What does your boss really think of you? What about your performance? Getting honest feedback could be a big help to your career, but finding out what you need to know can be a problematic and often delicate task.
Some managers are open to feedback and even criticism. In fact, some companies require regular coaching or feedback sessions. But others are hesitant to start what could be an uncomfortable conversation. Fortunately, there are ways to get a cautious manager to open up. Acknowledging up front that you have some weaknesses that you want to work on can motivate a manager to help you out with the challenges you’re facing. Convey an awareness of your shortcomings and a willingness to work on them to start an open and productive conversation on your performance and future at the company.
But what if you’re not aware of any shortcomings? What if you disagree with the feedback you receive? Keep a calm, neutral expression and try to get what you can from the meeting. There’s value in feedback, even if it’s negative. Ask for specifics. He or she may tell you that you’re not meeting expectations or that you’re not a “team player,” but why? Ask for specific examples. And ask what you can do to resolve the issue.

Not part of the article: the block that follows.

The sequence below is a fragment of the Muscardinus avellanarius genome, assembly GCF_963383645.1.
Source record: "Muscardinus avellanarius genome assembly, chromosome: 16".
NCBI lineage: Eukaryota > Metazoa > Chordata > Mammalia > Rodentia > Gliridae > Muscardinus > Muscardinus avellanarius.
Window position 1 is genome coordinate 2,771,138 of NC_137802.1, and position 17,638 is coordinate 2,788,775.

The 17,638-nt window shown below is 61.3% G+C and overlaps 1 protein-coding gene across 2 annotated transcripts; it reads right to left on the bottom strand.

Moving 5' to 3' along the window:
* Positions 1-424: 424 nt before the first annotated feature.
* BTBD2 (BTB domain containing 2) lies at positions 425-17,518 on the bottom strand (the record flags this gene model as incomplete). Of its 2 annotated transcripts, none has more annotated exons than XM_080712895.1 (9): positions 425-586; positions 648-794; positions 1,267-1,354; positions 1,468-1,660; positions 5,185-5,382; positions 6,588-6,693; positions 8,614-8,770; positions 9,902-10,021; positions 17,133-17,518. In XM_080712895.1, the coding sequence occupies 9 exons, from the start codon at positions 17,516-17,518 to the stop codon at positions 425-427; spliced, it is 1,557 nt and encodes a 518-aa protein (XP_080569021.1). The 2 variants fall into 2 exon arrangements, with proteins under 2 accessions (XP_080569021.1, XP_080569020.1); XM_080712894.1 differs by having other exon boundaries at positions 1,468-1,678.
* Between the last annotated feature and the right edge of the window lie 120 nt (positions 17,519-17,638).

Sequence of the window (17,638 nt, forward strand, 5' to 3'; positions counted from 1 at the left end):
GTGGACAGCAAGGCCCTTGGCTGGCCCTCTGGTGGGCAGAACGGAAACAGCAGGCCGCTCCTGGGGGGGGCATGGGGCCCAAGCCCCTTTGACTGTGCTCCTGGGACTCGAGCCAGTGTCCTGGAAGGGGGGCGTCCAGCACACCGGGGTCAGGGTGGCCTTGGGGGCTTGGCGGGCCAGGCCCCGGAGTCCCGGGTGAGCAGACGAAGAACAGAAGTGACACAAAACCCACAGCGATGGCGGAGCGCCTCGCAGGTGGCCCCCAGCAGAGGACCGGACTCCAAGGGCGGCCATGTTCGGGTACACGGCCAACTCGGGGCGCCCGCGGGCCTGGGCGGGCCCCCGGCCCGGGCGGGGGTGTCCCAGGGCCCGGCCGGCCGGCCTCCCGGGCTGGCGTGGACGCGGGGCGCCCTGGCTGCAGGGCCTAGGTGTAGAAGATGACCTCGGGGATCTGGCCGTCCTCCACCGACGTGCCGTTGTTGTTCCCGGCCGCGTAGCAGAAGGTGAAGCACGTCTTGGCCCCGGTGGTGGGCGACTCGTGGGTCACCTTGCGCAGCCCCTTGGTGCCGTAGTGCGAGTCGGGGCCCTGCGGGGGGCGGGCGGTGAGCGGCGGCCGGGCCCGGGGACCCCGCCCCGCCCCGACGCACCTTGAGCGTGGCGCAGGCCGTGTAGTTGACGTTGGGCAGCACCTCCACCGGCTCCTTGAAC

Thank the manager for whatever comments he or she has for you, even if you disagree. All feedback is useful. Knowing what your boss thinks of you can help you to be successful in the workplace and can help improve your working relationship, as well.
To get around the awkwardness, set the stage for regular feedback right away when beginning a relationship with a new manager. Let your boss know up front that you’d prefer regular and honest feedback. That way, you both know how it’s going and what changes need to be made.